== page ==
The age and class of the property also impact maintenance, and vacancy. All these variables greatly impact the accuracy of the 50% rule.
When speed is necessary the 50% rule is useful to quickly estimate the operating expenses of a property. However, conducting proper due diligence to understand expected values for each type of operating expense is a must to properly ascertain if the profitability and return of an investment property will meet the investor’s expectations.
Before we walk a property we already have a very good idea of the value of the operating expenses. On the first call with the seller, we always ask what utilities are the responsibility of the tenant and how much the landlord pays per month for those they are responsible for (or we call the utility company). We check property taxes on the county land records site. Our insurance agent provides quotes on property (and flood, if necessary) insurance. Property management is 10% of rents. We calculate expected maintenance, and vacancy based on data for our current rentals and also from our property manager. While reserves for capital expenditure are typically not included in operating expenses, we include them. The properties we buy usually have operating expenses of around 45%.
This rule of thumb is a favorite for many buy-and-hold real estate investors to quickly determine if an investment property will have positive cash flow. The 1% rule states that gross rents from the rental property should be at least 1% of the purchase price plus estimated repairs. An example is below:
Purchase Price = $85,000
Estimated Repairs = $15,000
Estimated Gross Rents After Repairs = $1,000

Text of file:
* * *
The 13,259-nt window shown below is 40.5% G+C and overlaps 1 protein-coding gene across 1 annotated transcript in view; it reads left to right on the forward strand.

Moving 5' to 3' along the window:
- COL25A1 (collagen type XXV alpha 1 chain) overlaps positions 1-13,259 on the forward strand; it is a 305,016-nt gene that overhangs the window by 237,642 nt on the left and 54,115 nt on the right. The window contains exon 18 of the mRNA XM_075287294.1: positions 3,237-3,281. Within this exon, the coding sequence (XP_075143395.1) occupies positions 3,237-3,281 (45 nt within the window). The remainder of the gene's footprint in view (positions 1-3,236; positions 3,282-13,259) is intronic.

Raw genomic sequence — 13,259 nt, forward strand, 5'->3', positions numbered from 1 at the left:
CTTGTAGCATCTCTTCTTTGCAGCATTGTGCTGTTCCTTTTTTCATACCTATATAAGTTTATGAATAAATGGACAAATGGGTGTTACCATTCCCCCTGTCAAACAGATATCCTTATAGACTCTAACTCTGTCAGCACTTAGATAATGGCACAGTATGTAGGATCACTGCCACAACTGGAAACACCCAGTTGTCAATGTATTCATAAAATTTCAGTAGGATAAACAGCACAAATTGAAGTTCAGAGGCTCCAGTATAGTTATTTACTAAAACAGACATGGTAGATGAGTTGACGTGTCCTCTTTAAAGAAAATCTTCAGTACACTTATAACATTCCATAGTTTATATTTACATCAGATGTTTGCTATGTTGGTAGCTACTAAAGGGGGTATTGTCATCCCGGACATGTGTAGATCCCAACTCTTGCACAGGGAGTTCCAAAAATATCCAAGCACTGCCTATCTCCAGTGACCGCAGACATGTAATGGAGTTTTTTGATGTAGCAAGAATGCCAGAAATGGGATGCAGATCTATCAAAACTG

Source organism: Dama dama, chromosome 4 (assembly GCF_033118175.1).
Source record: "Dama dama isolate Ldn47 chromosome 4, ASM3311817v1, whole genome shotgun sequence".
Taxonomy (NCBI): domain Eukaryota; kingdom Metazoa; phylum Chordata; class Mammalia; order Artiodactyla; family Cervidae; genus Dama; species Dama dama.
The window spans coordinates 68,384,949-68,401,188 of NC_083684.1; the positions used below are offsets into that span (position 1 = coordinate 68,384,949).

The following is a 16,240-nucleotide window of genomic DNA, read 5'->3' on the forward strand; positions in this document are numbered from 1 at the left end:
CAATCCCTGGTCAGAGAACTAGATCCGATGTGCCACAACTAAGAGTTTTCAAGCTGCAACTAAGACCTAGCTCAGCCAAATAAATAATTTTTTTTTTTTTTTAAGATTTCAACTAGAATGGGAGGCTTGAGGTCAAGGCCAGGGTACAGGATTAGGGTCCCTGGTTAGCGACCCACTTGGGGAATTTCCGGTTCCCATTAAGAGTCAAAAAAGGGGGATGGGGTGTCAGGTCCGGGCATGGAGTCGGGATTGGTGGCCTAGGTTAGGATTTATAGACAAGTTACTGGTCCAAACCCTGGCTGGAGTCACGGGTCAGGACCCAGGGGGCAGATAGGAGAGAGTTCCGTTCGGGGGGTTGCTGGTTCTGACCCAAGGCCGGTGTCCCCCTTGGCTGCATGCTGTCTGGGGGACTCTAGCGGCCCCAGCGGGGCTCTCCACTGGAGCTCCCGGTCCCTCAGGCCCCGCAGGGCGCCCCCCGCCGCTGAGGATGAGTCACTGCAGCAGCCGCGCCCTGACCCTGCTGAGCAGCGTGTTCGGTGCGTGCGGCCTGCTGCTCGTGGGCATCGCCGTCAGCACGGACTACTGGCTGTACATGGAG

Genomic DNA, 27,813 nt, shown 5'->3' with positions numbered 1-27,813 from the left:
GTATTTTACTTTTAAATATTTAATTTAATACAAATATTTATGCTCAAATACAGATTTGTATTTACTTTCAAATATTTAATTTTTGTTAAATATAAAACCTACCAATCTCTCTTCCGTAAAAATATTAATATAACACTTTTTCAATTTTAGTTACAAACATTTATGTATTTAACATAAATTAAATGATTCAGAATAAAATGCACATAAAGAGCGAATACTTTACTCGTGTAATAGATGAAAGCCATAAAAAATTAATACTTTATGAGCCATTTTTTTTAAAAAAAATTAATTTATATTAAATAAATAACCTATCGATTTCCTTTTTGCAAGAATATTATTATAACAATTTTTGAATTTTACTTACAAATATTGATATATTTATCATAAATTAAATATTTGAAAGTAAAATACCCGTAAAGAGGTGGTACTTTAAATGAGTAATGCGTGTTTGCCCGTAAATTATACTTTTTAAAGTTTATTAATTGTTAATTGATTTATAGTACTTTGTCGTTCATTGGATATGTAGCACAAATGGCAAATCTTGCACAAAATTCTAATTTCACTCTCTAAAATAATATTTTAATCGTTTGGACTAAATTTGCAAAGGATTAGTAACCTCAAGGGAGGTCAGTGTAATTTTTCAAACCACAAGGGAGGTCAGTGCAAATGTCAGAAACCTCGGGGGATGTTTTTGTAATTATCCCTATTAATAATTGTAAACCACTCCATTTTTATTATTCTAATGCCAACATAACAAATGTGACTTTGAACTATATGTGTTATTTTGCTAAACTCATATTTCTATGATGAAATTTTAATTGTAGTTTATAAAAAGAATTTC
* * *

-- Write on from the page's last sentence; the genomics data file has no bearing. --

$1,000 / ($85,000 + $15,000) = 1%
An investment property that satisfies the 1% is not necessarily a good investment. As we stated above much of real estate is location-dependent. There are areas where investors would drool over 1% rule properties while others it would be a negative cash flow deal. Operating expenses have a huge impact on whether or not the 1% rule leads to positive or negative cash flow.
In my personal opinion, a 1% rule property would not be a worthwhile deal for a long-term hold. We strive for 2% rule properties, but those are very hard to find. Currently, all of our rentals have gross rents that equate to 1.5%-2% of the purchase price plus repairs. However, our investment criteria are very conservative and we no doubt pass on properties that other investors may snatch up.
10% Cash-on-Cash Return
Like any investment, rental properties contain risk. Whether or not real estate is more or less risky than stocks or other alternatives is in the eye of the beholder. Some individuals have suggested a worthwhile rental property should at least achieve a return that is greater than the stock market, which historically has been around 10% for the S&P 500 since its inception in 1926. Given this logic, a real estate investor should strive for a cash-on-cash return of 10% or greater to make an investment property worthwhile.
To level-set, cash-on-cash return is the annual pre-tax cash flow divided by the amount of cash invested into the property (not including any loan amounts).
Annual Pre-tax Cash Flow = $2,400
Cash Invested (Down Payment + Initial Repairs) = $30,000
$2,400 / $30,000 = 8% Cash-on-Cash Return
Risk tolerance and return expectations are different for everyone. I have met real estate investors who buy everything with cash and are okay with high single-digit cash-on-cash returns. Others utilize leverage and expect a 20% cash-on-cash return or higher.